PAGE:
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Monday, November 18, 2019
UNITED NATIONS, Nov 5 2015 (IPS) - The United Nations has estimated a hefty funding requirement of over 3.5 trillion to 5.0 trillion dollars per year for the implementation of its ambitious post-2015 development agenda, including 17 Sustainable Development Goals (SDGs), approved by world leaders in September.
But at least one key question remains unanswered: how will the UN convince rich nations and the world’s multinational corporations to help raise the necessary trillions to reach those global goals, including the eradication of poverty and hunger by 2030?
According to the UN, there is at least one “hidden source” for development funding, primarily for the world’s most impoverished continent: capturing the illicit financial outflows from Africa, estimated at over 50 billion dollars annually.
James Zhan, Director of Investment and Enterprise at the UN Conference on Trade and Development (UNCTAD), told delegates that tackling illicit financial flows was essential for Africa to achieve the Sustainable Development Goals.
The estimated resources leaving Africa in the form of illicit financial transfers, he pointed out, was nearly 530 billion dollars between 2002 and 2012.
“That was a huge cost for the continent’s development as those resources could have been invested into Africa’s economic development and structural transformation.”
He said illicit financial flows undermined institutions, drained the state of much needed economic resources, reduced the development resource base and led to higher domestic tax burdens to fill the resource gap.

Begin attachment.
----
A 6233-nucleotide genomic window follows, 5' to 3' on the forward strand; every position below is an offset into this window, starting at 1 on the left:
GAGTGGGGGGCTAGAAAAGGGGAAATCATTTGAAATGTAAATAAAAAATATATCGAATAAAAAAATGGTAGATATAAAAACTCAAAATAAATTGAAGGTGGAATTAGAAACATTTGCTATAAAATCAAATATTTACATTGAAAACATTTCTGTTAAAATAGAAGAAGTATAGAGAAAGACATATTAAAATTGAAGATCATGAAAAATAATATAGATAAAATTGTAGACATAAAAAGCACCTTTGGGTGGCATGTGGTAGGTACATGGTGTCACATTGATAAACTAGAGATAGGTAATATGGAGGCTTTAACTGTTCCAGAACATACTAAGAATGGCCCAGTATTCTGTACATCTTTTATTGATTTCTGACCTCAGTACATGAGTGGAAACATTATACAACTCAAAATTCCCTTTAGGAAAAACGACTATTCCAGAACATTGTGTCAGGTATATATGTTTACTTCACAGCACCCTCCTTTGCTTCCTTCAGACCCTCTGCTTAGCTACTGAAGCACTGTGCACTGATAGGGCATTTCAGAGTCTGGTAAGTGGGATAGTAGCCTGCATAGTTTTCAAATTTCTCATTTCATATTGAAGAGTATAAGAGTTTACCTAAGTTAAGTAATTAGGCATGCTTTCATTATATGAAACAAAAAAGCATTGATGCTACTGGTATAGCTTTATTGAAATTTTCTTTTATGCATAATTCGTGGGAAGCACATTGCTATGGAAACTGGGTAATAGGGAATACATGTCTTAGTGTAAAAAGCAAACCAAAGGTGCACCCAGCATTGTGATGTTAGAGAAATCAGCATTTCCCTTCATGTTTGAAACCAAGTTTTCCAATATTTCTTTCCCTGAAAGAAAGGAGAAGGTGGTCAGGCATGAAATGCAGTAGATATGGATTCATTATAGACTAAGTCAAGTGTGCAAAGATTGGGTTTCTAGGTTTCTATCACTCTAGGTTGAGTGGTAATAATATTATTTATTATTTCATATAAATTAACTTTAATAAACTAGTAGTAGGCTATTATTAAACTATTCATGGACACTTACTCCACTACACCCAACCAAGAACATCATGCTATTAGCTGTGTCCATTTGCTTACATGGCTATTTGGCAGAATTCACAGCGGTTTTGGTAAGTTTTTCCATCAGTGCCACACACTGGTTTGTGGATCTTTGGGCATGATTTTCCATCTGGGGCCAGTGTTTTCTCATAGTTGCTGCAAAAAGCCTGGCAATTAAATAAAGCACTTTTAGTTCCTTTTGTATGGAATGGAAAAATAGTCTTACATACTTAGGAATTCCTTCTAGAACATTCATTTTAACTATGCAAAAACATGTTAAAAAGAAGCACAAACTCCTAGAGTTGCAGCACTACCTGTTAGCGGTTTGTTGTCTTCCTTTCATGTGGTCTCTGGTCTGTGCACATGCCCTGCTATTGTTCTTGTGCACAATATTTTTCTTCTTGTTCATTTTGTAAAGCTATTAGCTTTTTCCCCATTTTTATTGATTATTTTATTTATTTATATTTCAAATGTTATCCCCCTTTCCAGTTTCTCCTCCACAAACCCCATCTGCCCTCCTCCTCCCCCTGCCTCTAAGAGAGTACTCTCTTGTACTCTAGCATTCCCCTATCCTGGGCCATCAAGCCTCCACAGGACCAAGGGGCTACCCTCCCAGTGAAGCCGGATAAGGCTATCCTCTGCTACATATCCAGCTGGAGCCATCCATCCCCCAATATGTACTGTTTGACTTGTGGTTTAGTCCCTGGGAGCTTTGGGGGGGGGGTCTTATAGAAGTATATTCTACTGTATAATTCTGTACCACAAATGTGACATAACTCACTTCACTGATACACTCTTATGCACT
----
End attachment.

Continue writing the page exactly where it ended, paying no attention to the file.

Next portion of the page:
The 17 SDGs also include quality education, improved health care, gender equality, sustainable energy, protection of the environment and global partnership for sustainable development.
Bhumika Muchhala, Senior Policy Researcher, Finance and Development Programme, at the Third World Network (TWN), told IPS the three key causes of illicit financial outflows are widely held to be commercial tax evasion, criminal activity and government corruption.
She said tax evasion and avoidance, as well as transfer mispricing (trade mis-invoicing) practices of multinational corporations (particularly in the extractives sector), constitute the leading problem, along with money laundering practices and criminal activity such as trafficking in drugs and labour.
As many social movements, non-governmental organisations (NGOs), academics and policymakers point out, this does not happen by accident, she said.
Many countries and their institutions actively facilitate, and reap enormous profits from, the theft of massive amounts of money from developing countries.
“This undoes decades of economic development and sabotages the chances of future generations to grow beyond the need for economic aid,” she added.
Following an investigation last year, a High-Level Panel on Illicit Financial Flows from Africa had concluded that combating such flows was no longer a choice; it had become an imperative.